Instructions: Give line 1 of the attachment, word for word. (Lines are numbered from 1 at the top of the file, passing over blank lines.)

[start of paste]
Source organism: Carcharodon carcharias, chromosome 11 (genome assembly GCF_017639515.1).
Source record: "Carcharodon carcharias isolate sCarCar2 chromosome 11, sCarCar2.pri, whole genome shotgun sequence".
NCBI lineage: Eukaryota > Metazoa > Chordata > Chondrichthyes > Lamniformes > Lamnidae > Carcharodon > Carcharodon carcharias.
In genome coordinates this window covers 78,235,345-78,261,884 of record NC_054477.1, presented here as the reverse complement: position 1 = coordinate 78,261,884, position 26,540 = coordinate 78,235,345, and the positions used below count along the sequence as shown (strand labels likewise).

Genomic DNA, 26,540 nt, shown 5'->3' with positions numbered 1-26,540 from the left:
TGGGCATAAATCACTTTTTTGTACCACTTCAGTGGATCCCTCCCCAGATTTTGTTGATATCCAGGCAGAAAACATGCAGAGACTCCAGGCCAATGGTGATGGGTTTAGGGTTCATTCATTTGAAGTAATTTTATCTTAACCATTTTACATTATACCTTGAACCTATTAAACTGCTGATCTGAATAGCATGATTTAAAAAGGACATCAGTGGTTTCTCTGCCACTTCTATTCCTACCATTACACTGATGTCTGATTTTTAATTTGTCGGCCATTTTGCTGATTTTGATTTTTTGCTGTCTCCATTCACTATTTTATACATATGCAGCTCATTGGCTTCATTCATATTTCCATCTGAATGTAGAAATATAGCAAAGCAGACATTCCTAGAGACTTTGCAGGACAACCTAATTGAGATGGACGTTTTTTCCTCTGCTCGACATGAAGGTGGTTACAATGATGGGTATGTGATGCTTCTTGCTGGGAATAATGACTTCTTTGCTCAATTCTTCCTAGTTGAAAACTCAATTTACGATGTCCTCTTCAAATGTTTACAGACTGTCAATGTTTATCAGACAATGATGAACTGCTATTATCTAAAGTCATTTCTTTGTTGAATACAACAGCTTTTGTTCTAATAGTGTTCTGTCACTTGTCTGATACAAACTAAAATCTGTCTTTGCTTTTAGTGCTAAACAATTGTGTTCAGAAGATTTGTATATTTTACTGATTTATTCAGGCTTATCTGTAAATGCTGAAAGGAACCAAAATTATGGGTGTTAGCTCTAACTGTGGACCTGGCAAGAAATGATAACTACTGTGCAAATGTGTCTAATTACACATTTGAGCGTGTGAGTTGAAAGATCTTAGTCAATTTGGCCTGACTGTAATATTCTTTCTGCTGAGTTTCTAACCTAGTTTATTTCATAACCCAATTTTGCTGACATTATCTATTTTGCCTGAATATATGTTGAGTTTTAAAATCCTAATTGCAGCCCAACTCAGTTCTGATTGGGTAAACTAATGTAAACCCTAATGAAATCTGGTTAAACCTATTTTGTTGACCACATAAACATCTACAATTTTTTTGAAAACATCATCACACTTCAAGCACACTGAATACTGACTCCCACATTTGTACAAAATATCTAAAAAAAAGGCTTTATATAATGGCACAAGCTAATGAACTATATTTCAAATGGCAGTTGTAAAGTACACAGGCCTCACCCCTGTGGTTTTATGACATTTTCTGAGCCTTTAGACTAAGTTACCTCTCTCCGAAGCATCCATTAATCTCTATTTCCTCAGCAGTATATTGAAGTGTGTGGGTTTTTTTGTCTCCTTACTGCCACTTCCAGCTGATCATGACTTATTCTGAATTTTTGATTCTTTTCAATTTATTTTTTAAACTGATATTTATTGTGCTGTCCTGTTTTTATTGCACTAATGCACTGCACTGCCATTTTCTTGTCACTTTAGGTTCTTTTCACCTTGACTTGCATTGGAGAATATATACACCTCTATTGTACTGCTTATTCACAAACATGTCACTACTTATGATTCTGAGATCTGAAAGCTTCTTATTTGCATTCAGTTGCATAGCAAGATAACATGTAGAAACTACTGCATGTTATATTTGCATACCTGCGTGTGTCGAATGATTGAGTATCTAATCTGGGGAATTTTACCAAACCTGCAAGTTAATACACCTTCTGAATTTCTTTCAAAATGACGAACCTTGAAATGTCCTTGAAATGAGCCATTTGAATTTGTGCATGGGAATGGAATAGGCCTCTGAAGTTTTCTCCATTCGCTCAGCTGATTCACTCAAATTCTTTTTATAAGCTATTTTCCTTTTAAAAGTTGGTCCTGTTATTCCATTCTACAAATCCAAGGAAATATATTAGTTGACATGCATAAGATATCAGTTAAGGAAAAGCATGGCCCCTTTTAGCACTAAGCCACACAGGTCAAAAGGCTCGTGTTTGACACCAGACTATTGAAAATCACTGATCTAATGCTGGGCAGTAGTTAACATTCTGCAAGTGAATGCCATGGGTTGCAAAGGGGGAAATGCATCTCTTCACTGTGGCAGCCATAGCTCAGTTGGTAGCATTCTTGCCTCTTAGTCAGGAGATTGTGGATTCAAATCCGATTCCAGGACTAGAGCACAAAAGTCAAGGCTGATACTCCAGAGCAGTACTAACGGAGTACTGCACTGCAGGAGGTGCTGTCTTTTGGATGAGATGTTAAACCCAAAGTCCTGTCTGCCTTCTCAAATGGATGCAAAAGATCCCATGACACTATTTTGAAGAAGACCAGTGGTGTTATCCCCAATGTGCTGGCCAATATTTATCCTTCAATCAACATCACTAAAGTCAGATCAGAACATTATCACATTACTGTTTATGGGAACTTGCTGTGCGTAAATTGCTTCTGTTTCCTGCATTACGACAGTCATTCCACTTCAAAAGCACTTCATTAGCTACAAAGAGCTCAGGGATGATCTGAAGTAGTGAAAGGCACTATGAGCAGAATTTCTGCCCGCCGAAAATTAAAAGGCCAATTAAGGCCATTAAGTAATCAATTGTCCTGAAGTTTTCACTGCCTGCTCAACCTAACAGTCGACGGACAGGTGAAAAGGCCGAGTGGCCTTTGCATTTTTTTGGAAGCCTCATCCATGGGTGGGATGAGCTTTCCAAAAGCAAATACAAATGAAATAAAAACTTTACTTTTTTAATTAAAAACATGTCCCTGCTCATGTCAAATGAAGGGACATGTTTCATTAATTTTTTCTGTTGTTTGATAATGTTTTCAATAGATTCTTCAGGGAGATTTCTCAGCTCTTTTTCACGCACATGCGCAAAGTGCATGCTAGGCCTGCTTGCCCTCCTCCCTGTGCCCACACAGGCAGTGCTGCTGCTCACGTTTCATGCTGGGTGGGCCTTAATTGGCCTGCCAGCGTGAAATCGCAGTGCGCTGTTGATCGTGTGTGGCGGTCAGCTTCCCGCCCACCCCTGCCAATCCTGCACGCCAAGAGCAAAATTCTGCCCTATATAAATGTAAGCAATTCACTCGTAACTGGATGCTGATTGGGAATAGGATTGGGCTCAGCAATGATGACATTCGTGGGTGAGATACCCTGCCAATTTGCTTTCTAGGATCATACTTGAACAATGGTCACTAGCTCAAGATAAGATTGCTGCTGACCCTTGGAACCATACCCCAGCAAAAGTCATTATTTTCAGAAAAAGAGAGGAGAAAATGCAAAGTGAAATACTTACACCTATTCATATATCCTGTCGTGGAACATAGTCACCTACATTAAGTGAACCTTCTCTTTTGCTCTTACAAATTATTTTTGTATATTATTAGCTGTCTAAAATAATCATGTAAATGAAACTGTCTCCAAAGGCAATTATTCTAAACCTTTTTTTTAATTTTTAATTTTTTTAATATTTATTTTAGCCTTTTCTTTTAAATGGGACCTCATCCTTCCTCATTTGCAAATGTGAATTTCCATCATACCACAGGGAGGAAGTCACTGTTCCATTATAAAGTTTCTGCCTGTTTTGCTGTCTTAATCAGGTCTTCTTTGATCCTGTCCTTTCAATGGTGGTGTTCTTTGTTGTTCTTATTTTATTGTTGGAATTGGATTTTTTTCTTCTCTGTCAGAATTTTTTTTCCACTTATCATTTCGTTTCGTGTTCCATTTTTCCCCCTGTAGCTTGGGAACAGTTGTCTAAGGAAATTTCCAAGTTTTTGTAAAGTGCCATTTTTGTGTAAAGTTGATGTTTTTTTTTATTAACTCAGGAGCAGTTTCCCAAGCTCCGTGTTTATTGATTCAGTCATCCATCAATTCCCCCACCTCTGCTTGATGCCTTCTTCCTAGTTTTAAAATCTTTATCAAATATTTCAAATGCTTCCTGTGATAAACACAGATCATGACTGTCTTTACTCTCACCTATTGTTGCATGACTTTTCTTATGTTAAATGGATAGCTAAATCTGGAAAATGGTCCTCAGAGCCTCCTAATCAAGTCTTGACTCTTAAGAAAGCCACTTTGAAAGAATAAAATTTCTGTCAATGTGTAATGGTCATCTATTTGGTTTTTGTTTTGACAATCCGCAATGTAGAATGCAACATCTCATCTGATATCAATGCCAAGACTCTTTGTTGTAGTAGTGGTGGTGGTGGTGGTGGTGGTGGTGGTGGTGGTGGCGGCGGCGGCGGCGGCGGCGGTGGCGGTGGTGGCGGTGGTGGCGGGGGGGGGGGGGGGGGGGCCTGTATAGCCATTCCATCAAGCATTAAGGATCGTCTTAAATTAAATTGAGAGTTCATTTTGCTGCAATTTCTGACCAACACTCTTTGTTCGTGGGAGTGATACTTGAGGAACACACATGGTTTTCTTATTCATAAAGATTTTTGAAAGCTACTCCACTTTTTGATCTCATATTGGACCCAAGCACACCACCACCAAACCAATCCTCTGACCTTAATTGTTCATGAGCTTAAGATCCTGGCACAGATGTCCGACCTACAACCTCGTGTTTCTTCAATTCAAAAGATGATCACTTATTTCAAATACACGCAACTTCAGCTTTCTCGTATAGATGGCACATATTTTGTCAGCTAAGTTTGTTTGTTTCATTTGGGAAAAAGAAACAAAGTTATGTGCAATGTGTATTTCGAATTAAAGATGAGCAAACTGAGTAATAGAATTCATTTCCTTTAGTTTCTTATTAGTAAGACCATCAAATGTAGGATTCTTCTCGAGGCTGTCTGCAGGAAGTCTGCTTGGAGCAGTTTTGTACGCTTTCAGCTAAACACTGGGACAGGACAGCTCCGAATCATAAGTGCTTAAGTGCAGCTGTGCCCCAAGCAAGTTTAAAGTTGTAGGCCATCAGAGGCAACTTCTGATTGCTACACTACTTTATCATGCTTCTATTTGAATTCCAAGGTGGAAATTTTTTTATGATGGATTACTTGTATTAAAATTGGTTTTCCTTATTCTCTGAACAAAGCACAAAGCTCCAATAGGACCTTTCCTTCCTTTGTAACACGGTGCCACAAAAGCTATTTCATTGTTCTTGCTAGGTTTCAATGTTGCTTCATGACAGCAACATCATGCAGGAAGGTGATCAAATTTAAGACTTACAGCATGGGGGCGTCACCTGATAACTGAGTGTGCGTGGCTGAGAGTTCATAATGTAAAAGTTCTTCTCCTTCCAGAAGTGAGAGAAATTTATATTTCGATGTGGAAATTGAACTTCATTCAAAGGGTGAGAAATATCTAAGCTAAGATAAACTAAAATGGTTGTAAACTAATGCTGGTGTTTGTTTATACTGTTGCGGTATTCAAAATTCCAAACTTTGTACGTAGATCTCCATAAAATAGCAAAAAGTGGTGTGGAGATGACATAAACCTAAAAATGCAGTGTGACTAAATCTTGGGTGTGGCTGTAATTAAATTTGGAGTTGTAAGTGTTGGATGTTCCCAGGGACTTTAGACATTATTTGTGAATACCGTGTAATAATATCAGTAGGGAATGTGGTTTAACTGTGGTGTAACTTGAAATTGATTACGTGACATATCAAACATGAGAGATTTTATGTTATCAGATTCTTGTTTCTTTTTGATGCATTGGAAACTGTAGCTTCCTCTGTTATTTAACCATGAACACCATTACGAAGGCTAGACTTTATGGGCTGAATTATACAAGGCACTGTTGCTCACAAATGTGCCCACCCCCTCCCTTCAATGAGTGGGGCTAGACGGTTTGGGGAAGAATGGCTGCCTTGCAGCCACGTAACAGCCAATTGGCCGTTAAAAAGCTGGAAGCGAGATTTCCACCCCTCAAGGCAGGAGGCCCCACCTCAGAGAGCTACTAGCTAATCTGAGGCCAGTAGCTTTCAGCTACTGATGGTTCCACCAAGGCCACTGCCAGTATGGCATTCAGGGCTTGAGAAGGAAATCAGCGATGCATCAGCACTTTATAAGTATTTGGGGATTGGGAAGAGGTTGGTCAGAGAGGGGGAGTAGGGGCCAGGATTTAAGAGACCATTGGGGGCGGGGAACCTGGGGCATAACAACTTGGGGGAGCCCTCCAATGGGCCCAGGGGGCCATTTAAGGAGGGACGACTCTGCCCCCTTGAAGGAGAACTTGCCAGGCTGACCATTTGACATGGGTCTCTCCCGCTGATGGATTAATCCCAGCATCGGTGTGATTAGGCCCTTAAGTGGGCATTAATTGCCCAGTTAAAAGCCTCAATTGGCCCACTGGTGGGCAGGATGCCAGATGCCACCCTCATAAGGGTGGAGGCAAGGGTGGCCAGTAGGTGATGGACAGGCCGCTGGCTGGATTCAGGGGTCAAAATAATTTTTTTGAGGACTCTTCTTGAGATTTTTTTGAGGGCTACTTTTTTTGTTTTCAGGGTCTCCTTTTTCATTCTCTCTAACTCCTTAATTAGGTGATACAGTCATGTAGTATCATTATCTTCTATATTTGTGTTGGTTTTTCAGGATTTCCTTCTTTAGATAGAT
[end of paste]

Source organism: Carcharodon carcharias, chromosome 11 (genome assembly GCF_017639515.1).